In a book you will find the girl whose face is like jade.
Pu Songling (1640-1715)
Strange tales of Liaozhai
Paper and silk mounted on silver silk brocade, China, 1820-1850 – CB 802
The Strange tales of Liaozhai, one of the masterpieces of Chinese literature, was written in the second half of the 17th century by Pu Songling, the most remarkable storyteller of the beginning of the Qing dynasty. Throughout this compendium of 500 stories written in classical Chinese, the underlying theme is the strange, supernatural and fantasy world so dear to Chinese literature.
The Bodmer manuscript is in its original state. Pages of text, where the columns of Chinese calligraphy are always in the same virtual square, alternate with aquarelle paintings on silk. The pages are folded together in the form of a leporello. It contains only three tales: the stories of the madman; the great saint who equalled the sky; and the frog god. It no doubt dates back to the Daoguang era (1820-1850) and is most likely the only remaining copy of what was originally an entire manuscript of the Liaozhai zhiyi. The original would have been composed of 140 to 150 identical booklets.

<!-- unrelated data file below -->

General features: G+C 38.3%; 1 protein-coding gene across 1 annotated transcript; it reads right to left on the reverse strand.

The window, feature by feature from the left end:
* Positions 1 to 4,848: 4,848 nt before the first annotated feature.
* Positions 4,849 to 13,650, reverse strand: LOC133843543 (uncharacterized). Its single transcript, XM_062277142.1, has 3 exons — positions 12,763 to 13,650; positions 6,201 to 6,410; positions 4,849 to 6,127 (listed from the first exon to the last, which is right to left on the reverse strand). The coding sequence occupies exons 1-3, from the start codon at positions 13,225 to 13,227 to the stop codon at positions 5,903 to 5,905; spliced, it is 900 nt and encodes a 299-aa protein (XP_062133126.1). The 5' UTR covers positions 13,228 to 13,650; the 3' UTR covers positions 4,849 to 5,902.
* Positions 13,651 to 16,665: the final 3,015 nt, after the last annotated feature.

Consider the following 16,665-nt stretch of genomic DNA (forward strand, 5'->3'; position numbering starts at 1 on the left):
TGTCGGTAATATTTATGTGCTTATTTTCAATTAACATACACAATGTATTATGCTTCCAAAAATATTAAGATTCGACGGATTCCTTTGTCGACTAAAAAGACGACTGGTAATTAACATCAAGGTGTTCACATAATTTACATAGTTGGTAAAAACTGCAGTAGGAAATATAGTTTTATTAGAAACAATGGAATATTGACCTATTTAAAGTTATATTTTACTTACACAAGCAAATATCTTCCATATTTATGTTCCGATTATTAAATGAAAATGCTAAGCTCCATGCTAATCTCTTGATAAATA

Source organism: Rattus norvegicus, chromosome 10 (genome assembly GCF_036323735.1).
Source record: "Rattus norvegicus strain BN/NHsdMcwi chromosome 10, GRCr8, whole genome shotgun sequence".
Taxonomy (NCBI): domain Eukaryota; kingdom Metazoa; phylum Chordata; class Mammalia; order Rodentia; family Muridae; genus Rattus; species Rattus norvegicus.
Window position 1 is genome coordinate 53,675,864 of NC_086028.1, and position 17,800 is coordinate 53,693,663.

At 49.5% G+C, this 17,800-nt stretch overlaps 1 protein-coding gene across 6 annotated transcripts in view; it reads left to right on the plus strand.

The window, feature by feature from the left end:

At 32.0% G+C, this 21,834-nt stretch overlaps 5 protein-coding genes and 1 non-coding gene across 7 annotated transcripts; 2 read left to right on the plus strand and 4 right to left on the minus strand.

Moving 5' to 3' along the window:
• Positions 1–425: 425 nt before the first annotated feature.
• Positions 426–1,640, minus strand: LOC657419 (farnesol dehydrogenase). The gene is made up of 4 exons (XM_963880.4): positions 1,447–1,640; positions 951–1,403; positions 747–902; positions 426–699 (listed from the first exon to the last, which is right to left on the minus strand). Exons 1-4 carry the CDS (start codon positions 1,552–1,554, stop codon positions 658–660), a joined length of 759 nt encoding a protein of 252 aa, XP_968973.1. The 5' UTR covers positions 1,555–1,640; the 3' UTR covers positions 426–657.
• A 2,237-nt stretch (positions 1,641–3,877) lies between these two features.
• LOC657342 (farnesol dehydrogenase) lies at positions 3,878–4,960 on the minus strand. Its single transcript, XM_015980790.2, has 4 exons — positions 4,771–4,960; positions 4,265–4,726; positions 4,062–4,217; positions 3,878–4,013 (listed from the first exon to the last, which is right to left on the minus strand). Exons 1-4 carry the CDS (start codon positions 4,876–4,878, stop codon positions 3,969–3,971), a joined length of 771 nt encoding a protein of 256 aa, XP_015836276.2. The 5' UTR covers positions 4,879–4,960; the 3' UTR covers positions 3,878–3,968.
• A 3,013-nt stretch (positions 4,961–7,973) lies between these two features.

Click on the image to view.